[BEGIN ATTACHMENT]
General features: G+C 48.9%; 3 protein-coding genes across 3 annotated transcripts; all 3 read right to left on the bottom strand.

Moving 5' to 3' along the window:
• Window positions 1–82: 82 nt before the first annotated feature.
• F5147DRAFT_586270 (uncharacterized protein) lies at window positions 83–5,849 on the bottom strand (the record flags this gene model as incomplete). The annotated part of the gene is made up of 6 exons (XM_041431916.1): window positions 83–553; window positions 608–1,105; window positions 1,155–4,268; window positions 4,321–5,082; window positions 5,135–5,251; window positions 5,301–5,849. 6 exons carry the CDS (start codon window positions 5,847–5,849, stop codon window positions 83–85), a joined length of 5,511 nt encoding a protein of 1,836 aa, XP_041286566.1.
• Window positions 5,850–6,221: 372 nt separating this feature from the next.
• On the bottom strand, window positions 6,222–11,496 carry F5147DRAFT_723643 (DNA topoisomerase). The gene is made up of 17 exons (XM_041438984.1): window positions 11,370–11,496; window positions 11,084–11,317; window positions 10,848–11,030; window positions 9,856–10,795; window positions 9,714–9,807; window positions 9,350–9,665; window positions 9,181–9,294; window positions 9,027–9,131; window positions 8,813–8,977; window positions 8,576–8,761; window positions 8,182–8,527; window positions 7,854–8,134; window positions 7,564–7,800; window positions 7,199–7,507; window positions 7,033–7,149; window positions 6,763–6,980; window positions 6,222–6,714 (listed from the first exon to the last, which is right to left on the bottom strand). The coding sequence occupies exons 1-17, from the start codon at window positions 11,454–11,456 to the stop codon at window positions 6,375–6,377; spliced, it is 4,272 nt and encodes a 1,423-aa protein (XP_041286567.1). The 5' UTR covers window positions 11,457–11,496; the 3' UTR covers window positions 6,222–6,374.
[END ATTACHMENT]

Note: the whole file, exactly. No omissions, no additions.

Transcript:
General features: G+C 48.9%; 3 protein-coding genes across 3 annotated transcripts; all 3 read right to left on the bottom strand.

Moving 5' to 3' along the window:
• Window positions 1–82: 82 nt before the first annotated feature.
• F5147DRAFT_586270 (uncharacterized protein) lies at window positions 83–5,849 on the bottom strand (the record flags this gene model as incomplete). The annotated part of the gene is made up of 6 exons (XM_041431916.1): window positions 83–553; window positions 608–1,105; window positions 1,155–4,268; window positions 4,321–5,082; window positions 5,135–5,251; window positions 5,301–5,849. 6 exons carry the CDS (start codon window positions 5,847–5,849, stop codon window positions 83–85), a joined length of 5,511 nt encoding a protein of 1,836 aa, XP_041286566.1.
• Window positions 5,850–6,221: 372 nt separating this feature from the next.
• On the bottom strand, window positions 6,222–11,496 carry F5147DRAFT_723643 (DNA topoisomerase). The gene is made up of 17 exons (XM_041438984.1): window positions 11,370–11,496; window positions 11,084–11,317; window positions 10,848–11,030; window positions 9,856–10,795; window positions 9,714–9,807; window positions 9,350–9,665; window positions 9,181–9,294; window positions 9,027–9,131; window positions 8,813–8,977; window positions 8,576–8,761; window positions 8,182–8,527; window positions 7,854–8,134; window positions 7,564–7,800; window positions 7,199–7,507; window positions 7,033–7,149; window positions 6,763–6,980; window positions 6,222–6,714 (listed from the first exon to the last, which is right to left on the bottom strand). The coding sequence occupies exons 1-17, from the start codon at window positions 11,454–11,456 to the stop codon at window positions 6,375–6,377; spliced, it is 4,272 nt and encodes a 1,423-aa protein (XP_041286567.1). The 5' UTR covers window positions 11,457–11,496; the 3' UTR covers window positions 6,222–6,374.